Editors Note: This article was originally published on October 2, 2019. It was updated on July 23, 2020, after NYC officials announced the ban of terms “alien” and “illegal immigrant.”
New York City fficials will no longer be able to use the terms “ illegal immigrant” and “alien” to refer to undocumented immigrants. The NYC Council voted on Thursday to ban the “dehumanizing and offensive” words in local laws, documents, and rules. According to speaker Corey Johnson, the term that officials will be using going forward will be “non-citizen”
Ahead of the vote, councilmember Francisco Moya stated, “These words are outdated and loaded words used to dehumanize the people they describe. It’s time to retire them. Words matter. The language we choose to use has power and consequences.” Last year, the city’s Commission of Human Rights issued a guidance making it illegal to use the terms “ illegals” or “ illegal alien” with intent to humiliate, harass, or intent to demean a person.
The guidance also made it illegal to discriminate or harass against someone for their use of “another language or their limited English proficiency, and threatening to call Immigration and Customs Enforcement on a person based on discriminatory motive.”
Below is information that was published before the new updated information was included.
You have officially been warned, New York. In an attempt to stop racism around the city that never sleeps, New York officials have banned the term ‘illegal alien’ when used with “intent to demean, humiliate, or harass a person.” According to the city’s new guidelines, they have also banned discrimination against someone based on their limited English proficiency, and threats to call immigration authorities on someone based on a “discriminatory motive.”
What is the punishment if you get caught using the term? Up to $250,000 in fines. Yikes! Safe to say these NYC officials are not playing around when it comes to the safety of their people. The guidance is said to be for all public accommodations, employment, and housing.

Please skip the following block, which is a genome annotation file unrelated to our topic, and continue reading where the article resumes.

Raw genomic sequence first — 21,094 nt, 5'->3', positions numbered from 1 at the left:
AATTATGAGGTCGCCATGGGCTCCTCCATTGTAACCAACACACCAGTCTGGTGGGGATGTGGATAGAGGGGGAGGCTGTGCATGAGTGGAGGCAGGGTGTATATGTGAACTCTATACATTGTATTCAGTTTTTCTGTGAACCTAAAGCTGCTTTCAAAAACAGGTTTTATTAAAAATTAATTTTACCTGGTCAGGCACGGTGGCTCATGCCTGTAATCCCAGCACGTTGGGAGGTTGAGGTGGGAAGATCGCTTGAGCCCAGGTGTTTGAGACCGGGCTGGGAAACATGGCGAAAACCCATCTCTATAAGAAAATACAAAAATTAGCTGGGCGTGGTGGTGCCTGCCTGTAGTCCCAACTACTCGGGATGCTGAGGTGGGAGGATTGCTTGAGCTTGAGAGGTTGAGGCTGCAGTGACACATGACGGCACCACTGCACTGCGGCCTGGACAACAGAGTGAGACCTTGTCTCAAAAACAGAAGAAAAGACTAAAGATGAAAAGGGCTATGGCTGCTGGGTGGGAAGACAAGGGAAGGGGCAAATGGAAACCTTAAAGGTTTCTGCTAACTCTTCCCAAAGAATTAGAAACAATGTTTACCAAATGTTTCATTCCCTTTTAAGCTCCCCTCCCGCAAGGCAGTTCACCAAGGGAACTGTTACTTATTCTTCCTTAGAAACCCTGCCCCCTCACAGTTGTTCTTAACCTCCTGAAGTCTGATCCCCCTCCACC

Bitta Mostofi, Commissioner of the Mayor’s Office and Immigrant Affairs, noted they have worked with the NYC Commission on Human Rights, stating, “We are proud to have worked with the NYC Commission on Human Rights to produce and release this important guidance as we combat the federal government’s rhetoric of fear and xenophobic policies that have threatened the health and well-being of immigrant communities.”
“Alien,” defined by the Department of Homeland Security, is a person who is not a citizen or national of the United States. In a 29-page directive, the commission outlined the way discretion is based on someone’s actual immigration status and national origin, housing, or employment. The commission listed hypothetical examples of banned discriminatory behavior including:
- A hotel prohibiting its housekeepers from speaking another language besides English because it would then “offend” the guests.
- A landlord threating to call ICE if an immigrant family complains in the housing court for refusing to repair a unit.
- A store owner telling employees or customers to speak English or “go back to your country.”
Back in July, President Donald Trump received heavy criticism online after he told four non-white progressive Congresswomen to go back and “help fix the totally broken crime-infested place from which they came.” The female freshmen Democrats included Reps. Ilhan Omar, Rashida Tlaib, Alexandria Ocasio-Cortez, and Ayanna Pressley. All women are U.S. citizens, and Omar was born in another country.
Social media went wild after the comments, pointing to federal guidance in the U.S. Employment Opportunity Commission that identified President Trump’s phrase, “Go back to where you came from,” as a language that violates anti-discrimination laws in the wake of his attacks.
According to CNN, New York Mayor, Bill de Blasio has openly voiced his opinion about the Ice raids in July in major US cities, calling for a path to citizenship for millions of undocumented immigrants in the United States. He stated the President’s slogan should actually read, “Make America hate again” because he is “trying to foment division as a political campaign.”
New York Governor Andrew Cuomo also made it a point to target discrimination statewide, signing a bill into law in August that ban employers from discriminating against job applications because of their religious attire or facial hair. The law, which amends the New York State Human Rights Law, makes it clear to anyone who has doubts that New York has “zero tolerance for bigotry of any kind.”